Life in 2011 is great isn’t it? Our lives have been greatly simplified thanks to the wonders of technology. We’re so comfortable in fact, that many of us are guilty of taking these simple pleasures for granted. We tend to be oblivious of the details that make up these technologies. So today, lets dig into what’s about to make our internet surfing souls a whole lot easier in the near future.
How does Web 3.0 do this?
Using Emil’s example “the task given to my class for our blog project by our dear Mr. Andrew. The task, to find articles in Malay, Mandarin, Korean, Japanese, Indonesian, or Tamil based on our topics, translate and summarize it into an article. Take my classmate’s group for example, their topic is Web Server. Type in “Web server articles in Korean” into Google’s search box and I got nearly 9 million results. The first 10 results were absolutely irrelevant”
But with Web 3.0, his search results would be Web Server articles in Korean only. How is this possible? Intel’s latest Core i processors you ask? Nope. The computer can now understand our language through several methods.
Let’s say I plan to sell a ball online. When I upload the information about that ball, I need to define or tag its characteristics such as colour = red and type = futsal. This is ontology or known as information about information, also known as metadata. Through this, computers can understand the relationships in the context.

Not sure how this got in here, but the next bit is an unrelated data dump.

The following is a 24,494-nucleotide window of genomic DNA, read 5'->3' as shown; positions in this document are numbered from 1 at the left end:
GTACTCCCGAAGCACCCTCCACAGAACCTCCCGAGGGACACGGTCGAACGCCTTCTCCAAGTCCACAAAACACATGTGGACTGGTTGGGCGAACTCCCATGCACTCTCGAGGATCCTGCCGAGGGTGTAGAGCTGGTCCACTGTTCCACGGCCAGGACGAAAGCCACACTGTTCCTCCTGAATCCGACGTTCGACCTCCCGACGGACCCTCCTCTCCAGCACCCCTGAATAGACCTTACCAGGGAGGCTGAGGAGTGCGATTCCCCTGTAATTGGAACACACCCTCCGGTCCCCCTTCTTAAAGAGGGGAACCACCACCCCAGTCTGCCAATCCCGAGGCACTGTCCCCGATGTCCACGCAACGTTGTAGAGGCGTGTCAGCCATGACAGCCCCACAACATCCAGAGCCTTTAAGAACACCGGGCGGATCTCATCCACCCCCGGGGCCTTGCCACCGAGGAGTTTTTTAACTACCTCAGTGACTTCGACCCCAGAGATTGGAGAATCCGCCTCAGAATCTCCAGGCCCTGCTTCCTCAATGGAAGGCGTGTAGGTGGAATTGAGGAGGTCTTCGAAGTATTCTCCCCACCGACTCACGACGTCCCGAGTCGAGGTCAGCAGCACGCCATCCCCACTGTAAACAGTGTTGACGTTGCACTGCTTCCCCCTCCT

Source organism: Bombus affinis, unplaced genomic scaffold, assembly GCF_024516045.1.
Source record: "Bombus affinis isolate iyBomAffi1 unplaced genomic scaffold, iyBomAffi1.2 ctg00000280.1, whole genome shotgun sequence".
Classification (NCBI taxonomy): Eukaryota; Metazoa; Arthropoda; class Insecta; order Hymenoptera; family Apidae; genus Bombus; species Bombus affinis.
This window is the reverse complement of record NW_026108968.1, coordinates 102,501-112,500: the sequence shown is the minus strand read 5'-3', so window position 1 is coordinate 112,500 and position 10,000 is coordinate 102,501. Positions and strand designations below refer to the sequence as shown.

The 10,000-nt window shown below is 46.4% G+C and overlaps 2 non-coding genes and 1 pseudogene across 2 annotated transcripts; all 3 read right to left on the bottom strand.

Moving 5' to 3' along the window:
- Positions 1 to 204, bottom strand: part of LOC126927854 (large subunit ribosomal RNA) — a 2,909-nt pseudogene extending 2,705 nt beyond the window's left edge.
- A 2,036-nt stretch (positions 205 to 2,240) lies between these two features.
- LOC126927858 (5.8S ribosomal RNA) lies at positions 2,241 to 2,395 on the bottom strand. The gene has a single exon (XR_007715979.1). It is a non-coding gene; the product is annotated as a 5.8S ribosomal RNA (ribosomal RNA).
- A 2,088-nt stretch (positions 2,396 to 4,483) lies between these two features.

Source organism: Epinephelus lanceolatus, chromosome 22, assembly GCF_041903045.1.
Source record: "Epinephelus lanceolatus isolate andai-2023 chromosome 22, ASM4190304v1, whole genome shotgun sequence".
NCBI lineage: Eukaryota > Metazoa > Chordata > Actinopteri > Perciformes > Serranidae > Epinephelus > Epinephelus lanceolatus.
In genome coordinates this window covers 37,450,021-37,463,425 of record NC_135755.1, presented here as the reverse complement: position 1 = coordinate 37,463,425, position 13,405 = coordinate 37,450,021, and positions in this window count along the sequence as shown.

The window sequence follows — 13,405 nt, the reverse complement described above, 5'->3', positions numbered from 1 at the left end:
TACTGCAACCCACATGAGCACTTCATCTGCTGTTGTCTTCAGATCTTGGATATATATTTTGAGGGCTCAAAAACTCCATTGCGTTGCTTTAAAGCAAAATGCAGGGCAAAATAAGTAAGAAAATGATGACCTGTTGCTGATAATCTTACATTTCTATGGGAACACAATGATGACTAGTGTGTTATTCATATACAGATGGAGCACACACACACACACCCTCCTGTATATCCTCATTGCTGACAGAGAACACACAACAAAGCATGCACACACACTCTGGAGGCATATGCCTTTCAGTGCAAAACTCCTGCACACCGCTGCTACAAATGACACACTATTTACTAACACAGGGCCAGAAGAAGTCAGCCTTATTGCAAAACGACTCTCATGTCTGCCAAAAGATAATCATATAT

As you surf the web, Web 3.0 is constantly learning about you, all of your favourite sites, your likes and dislikes. If you bought that ball and other items of the similar colour, an inference or conclusion is deduced that your favourite colour is red and you’re a futsal player based on the ontology created earlier. The next time you type in “sport shoes”, red colour shoes results will be the first ones in order. Or on your homepage you’ll be getting futsal updates from where Web 3.0 learns you’re most active in.
There are thousands of databases with billions of data from web sites worldwide. With Web 3.0, every database will be seen as just one giant database. Thus by creating just a single account with all your details, there will no longer be a need to fill in details again when you sign up for something else. In fact we can see this now with either Facebook or Google connect. When you change a single detail in your account such as your number, it will automatically update it with every site and contact accounts that have or use your number. The need for informing your contacts over such petite matters will be eliminated.
These features seem to make our lives even easier, but could it also lead to something bad?
B.Maheshwari, Facets of Web 3.0, [Online], Retrieved 2nd February 2011URL: http://www.ontosearch.org/facets-of-web3-0.htm